When glazing a thin piece, glaze the inside, making sure you don't over apply, as the thin walls will absorb a lot of glaze, then wait for it to dry thoroughly before glazing the outside. Otherwise the clay may be saturated and glaze won't absorb and stick to the outside. Some people wait overnight.
A special effect of woodgrain can be accomplished easily. Simply cover the entire piece with your choice of colour and wipe piece down with a wrinkled piece of newspaper. Be sure to do your wiping in one direction. The newspaper will absorb some colour leaviing woodgrain streaks where the colour remains.
Any type of cotton or cloth will burn out during the firing process. For a different effect, you can try soaking cloth or cotton in slip and adding it to your piece for decoration. During the firing process it will fire out leaving just the thin layer of clay that it originally absorbed. Most people think that this only applies to porcelain, but it can be used with ceramic slips as well.
Keep in mind, Oxides are strong colorants, so a little bit goes a long way. In a solution you will probably only want about 2-8% or you will end up with black. Use a respirator or mask when handling the dry oxides.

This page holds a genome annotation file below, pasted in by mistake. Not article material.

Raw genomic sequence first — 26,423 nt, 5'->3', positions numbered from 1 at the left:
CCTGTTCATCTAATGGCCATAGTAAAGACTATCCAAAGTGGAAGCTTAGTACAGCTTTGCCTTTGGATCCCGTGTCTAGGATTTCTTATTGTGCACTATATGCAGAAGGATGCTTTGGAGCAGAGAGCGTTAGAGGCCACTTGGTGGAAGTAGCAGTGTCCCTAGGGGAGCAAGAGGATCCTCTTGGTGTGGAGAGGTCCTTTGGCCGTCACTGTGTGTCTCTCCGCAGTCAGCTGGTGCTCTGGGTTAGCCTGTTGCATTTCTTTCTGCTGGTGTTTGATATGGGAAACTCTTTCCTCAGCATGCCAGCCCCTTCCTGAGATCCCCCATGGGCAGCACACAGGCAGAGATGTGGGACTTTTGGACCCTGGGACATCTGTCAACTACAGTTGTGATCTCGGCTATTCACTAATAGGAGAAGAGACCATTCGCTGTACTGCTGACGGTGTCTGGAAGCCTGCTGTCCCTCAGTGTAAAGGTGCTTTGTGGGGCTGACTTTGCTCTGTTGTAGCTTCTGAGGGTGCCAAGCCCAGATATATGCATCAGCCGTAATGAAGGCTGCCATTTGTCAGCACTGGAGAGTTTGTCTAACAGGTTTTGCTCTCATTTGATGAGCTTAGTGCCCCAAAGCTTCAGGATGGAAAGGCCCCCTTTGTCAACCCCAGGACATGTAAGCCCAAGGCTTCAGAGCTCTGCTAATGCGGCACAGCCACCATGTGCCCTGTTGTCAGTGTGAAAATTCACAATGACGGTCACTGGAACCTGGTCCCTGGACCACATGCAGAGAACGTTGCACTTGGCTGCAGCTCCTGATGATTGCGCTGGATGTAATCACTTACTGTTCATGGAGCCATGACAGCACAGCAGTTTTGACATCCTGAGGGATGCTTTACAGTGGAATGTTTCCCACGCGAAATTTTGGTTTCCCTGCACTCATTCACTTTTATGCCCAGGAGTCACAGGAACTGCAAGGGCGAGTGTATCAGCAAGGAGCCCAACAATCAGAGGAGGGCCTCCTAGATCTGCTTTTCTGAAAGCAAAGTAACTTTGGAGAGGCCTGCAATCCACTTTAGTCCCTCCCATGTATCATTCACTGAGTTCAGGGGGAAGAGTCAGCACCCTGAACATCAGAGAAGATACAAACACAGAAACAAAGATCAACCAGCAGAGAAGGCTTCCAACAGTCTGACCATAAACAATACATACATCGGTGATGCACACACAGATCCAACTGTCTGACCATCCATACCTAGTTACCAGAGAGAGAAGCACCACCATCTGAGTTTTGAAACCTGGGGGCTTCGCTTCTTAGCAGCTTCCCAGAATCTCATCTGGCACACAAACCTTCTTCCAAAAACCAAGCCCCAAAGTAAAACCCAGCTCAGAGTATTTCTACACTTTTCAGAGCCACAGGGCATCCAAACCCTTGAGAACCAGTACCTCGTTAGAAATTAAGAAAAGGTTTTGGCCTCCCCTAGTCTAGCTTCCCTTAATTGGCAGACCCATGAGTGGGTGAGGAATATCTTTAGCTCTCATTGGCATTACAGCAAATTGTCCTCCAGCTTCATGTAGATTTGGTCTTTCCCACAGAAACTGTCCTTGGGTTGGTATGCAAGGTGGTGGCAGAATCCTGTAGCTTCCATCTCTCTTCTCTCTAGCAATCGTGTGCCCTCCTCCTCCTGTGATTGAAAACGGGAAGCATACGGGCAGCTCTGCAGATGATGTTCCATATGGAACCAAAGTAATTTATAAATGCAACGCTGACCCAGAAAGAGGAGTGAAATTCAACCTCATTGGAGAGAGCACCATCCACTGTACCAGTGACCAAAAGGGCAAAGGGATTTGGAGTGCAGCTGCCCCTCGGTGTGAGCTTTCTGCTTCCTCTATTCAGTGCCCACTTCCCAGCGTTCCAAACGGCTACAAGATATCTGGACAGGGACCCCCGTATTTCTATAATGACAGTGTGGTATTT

Remember that using oxides like this will provide unpredictable, but sometimes beautiful results. Test! And Take Notes! (I had to throw that in because I am lousy at taking notes, but getting better. It definitely helps.)
Application and Firing: Terra sigillata can be applied by spraying, dipping or brushing at all stages of construction. Apply several coats and burnish or simply polish with your hands or a soft cloth when damp/dry to the touch. Polish between coats for the glossiest surfaces. Terra sigillata can be fired at any temperature but the polished surface will start to break down when fired over cone 04. Use as a slip/engobe up to cone 10 and above.